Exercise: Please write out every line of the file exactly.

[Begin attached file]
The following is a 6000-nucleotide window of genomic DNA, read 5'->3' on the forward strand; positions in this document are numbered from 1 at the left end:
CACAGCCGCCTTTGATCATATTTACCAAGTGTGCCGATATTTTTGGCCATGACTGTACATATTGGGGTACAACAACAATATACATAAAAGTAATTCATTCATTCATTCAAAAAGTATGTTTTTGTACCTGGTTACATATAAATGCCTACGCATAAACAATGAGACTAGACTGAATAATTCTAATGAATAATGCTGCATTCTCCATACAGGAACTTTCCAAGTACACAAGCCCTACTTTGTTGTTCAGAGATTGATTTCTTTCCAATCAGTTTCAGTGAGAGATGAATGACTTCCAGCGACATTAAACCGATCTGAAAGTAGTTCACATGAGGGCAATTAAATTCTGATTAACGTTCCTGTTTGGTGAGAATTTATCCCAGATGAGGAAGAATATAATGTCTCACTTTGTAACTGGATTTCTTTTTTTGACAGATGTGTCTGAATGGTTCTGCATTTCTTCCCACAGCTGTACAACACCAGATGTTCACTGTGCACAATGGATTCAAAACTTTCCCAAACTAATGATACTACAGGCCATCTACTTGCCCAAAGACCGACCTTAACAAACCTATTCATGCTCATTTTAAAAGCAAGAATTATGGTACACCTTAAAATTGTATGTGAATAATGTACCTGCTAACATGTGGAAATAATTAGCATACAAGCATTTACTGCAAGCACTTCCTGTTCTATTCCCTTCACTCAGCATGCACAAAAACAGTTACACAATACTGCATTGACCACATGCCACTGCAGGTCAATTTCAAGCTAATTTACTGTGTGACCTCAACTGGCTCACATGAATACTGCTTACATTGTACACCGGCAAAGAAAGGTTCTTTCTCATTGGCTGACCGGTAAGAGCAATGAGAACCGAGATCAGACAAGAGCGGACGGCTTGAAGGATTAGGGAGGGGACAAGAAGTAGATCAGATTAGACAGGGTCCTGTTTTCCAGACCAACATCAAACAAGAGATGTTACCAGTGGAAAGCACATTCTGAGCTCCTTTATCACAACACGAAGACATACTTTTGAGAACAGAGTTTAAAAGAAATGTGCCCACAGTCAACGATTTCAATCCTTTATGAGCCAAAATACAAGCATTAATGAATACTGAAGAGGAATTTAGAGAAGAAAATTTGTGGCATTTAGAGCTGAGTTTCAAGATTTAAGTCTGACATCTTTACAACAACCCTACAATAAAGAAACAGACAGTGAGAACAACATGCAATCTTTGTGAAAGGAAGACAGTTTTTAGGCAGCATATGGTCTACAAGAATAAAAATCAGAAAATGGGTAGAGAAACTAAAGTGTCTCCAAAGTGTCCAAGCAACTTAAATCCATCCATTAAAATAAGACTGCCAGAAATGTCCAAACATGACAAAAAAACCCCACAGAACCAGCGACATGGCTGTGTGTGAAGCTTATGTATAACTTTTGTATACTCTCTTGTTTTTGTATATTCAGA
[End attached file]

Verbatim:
The following is a 6000-nucleotide window of genomic DNA, read 5'->3' on the forward strand; positions in this document are numbered from 1 at the left end:
CACAGCCGCCTTTGATCATATTTACCAAGTGTGCCGATATTTTTGGCCATGACTGTACATATTGGGGTACAACAACAATATACATAAAAGTAATTCATTCATTCATTCAAAAAGTATGTTTTTGTACCTGGTTACATATAAATGCCTACGCATAAACAATGAGACTAGACTGAATAATTCTAATGAATAATGCTGCATTCTCCATACAGGAACTTTCCAAGTACACAAGCCCTACTTTGTTGTTCAGAGATTGATTTCTTTCCAATCAGTTTCAGTGAGAGATGAATGACTTCCAGCGACATTAAACCGATCTGAAAGTAGTTCACATGAGGGCAATTAAATTCTGATTAACGTTCCTGTTTGGTGAGAATTTATCCCAGATGAGGAAGAATATAATGTCTCACTTTGTAACTGGATTTCTTTTTTTGACAGATGTGTCTGAATGGTTCTGCATTTCTTCCCACAGCTGTACAACACCAGATGTTCACTGTGCACAATGGATTCAAAACTTTCCCAAACTAATGATACTACAGGCCATCTACTTGCCCAAAGACCGACCTTAACAAACCTATTCATGCTCATTTTAAAAGCAAGAATTATGGTACACCTTAAAATTGTATGTGAATAATGTACCTGCTAACATGTGGAAATAATTAGCATACAAGCATTTACTGCAAGCACTTCCTGTTCTATTCCCTTCACTCAGCATGCACAAAAACAGTTACACAATACTGCATTGACCACATGCCACTGCAGGTCAATTTCAAGCTAATTTACTGTGTGACCTCAACTGGCTCACATGAATACTGCTTACATTGTACACCGGCAAAGAAAGGTTCTTTCTCATTGGCTGACCGGTAAGAGCAATGAGAACCGAGATCAGACAAGAGCGGACGGCTTGAAGGATTAGGGAGGGGACAAGAAGTAGATCAGATTAGACAGGGTCCTGTTTTCCAGACCAACATCAAACAAGAGATGTTACCAGTGGAAAGCACATTCTGAGCTCCTTTATCACAACACGAAGACATACTTTTGAGAACAGAGTTTAAAAGAAATGTGCCCACAGTCAACGATTTCAATCCTTTATGAGCCAAAATACAAGCATTAATGAATACTGAAGAGGAATTTAGAGAAGAAAATTTGTGGCATTTAGAGCTGAGTTTCAAGATTTAAGTCTGACATCTTTACAACAACCCTACAATAAAGAAACAGACAGTGAGAACAACATGCAATCTTTGTGAAAGGAAGACAGTTTTTAGGCAGCATATGGTCTACAAGAATAAAAATCAGAAAATGGGTAGAGAAACTAAAGTGTCTCCAAAGTGTCCAAGCAACTTAAATCCATCCATTAAAATAAGACTGCCAGAAATGTCCAAACATGACAAAAAAACCCCACAGAACCAGCGACATGGCTGTGTGTGAAGCTTATGTATAACTTTTGTATACTCTCTTGTTTTTGTATATTCAGA